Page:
This is a really interesting interview with Yoo Jae-myung, who’s an animation director for both A:tLA and LoK. There’s quite a bit of new behind-the-scenes information from both series, and he gets to tell his personal story about getting involved in animation, too.
The most relevant thing for Korra fans now, I think, is that he pretty much confirmed that the Studio Pierrot rumors were true at one point (because Studio Mir wanted to take a breather by working on The Boondocks instead), but Book 2 ended up being animated by Studio Mir anyway because that particular partnership didn’t work out.
Also interesting (if terribly depressing) is that Nickelodeon actually suspended production of Korra when Book 1 was being planned because they didn’t like Korra being a female protagonist… but after seeing the first episode completed, they went all in for four books. They apparently see LoK as their premiere show, which is really awesome. =D (Now just make us some proper merchandise, Nick!)
There’s certainly a lot more in the video, though, so I’d definitely suggest watching it. (Though I will warn that they use finale clips in the background that… really shouldn’t be used as background for an interview? I mean, I don’t want to see the boat scene when I’m watching an interview =( )
No, unfortunately :(
/throws things everywhere
for everyone still asking about it:
the part we’re talking about is at 17:55
how is this surprising?
I thought we knew this re: action figures of the girls of AtLA
OR LACK THEREOF.
yeah, true that :/
I knew Nickelodeon was full of jerks, but I had no idea they actually suspended production for a sexist reason.
Way to be progressive, Nickelodeon. >.<
mako and bolin page 1
Oooh that’s where it came from
MAKO AND BOLIN’S MOTHER IS FIRE NATION THEIR FATHER IS EARTH KINGDOM
the whole game changes
Wait wait where is this information from?!?!
But seriously everyone is so surprised every time we get a false rumor about a release date and I’m just sitting here like
Remember this post that Bryan posted on Tumblr back in March?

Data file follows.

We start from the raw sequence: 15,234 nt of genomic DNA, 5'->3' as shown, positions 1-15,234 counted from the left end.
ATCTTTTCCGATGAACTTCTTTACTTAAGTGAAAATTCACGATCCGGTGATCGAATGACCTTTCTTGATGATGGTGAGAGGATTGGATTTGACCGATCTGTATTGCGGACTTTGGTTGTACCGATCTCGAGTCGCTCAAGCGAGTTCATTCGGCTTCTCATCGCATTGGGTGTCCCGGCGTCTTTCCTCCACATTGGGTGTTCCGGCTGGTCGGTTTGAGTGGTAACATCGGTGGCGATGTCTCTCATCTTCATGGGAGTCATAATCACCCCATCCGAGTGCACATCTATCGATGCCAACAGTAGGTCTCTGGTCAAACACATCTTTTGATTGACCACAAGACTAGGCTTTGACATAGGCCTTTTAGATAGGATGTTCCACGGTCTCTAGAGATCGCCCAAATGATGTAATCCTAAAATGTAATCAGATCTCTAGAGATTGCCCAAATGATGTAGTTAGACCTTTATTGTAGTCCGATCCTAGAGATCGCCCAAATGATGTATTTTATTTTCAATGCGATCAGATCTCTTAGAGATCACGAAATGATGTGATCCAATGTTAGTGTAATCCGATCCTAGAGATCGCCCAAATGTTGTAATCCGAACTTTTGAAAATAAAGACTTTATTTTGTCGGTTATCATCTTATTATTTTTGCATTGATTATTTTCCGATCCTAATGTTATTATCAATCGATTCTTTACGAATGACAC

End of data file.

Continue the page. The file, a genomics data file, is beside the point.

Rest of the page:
It includes a storyboard of Korra and Mako.
…Or so some of us assumed.
Let’s take a closer look then shall we?
I remember seeing this for the first time and being all “That kind of looks like Bolin except he’s looking a bit too lanky and his arms much too thin.”
But taking a closer look at it now?
Check out that expression. That is definitely more of a Bolin expression than Mako expression. Although that boy does tend to surprise people with the expressions he has in store haha. So the expression can’t really be that valid of a point.
But then look again.
There’s that turtleduck butt hair in the back.
However the front still looks more like Mako’s— WAIT!
Let’s pull up some comparisons.
Wait a minute.
Mako has a baby turtleduck butt too.
But the one in the picture is bigger than his.
And yet the front of the hair….
There can only be one explanation.
I remember my friend Ash who used to work as a developer on The Legend of Korra as a script writer telling me about a brain storm session the team had about Book 2. It was just a small tossing around of ideas because they were still hard at work for Book 1 and I didn’t actually think they’d go through with the idea.
But this right here.
This seemingly insignificant storyboard holds the key to the plot of Book 2.
Don’t read any further if you don’t want to be spoiled.
Okay. Book 2 was discussed to be more about Korra’s journey with discovering more of the spiritual side of being the Avatar including more journeys to the Spirit World.
What the real twist to the story is that the Spirit named Koh has a secret ability that was never revealed in the original series.
The ability to combine two souls, people as well.
Korra has to reenter the Spirit World and find the fractures of Bolin and Mako’s souls that weren’t part of them being combined, in order to make them into their own beings once again.
It all makes so much sense now with Janet Varney’s seemingly innocent tweet about Mako and Bolin combined would be the perfect man.
And if my suspicions are correct then this means that the Asami sub-plot will also come into play. Yes. There’s also a sub-plot about finding Asami in the Spirit World since she sacrificed herself for firebending at the end of Book 1 and became the sun.
This also means that with only Korra and Makolin left as the members of the Krew there is need for the adding of Howl, the White Lotus guard, as an official member of Team Avatar. Howl factors into this based on the fact that since Mako and Bolin are now combined, there needs to be a third member of the team. There will probably be some awkward sexual tension going on knowing Bryke and the other writers, but Howl will generally fill in a Sokka role, slight comedic relief with a surprising amount of knowledge up his sleeve. At least that’s what I remember Ash saying he would be if they went with this route for Book 2.
And after all that chaos with spirit magic and combined souls and suns…
I bet you’re all wondering what ship will be end-game.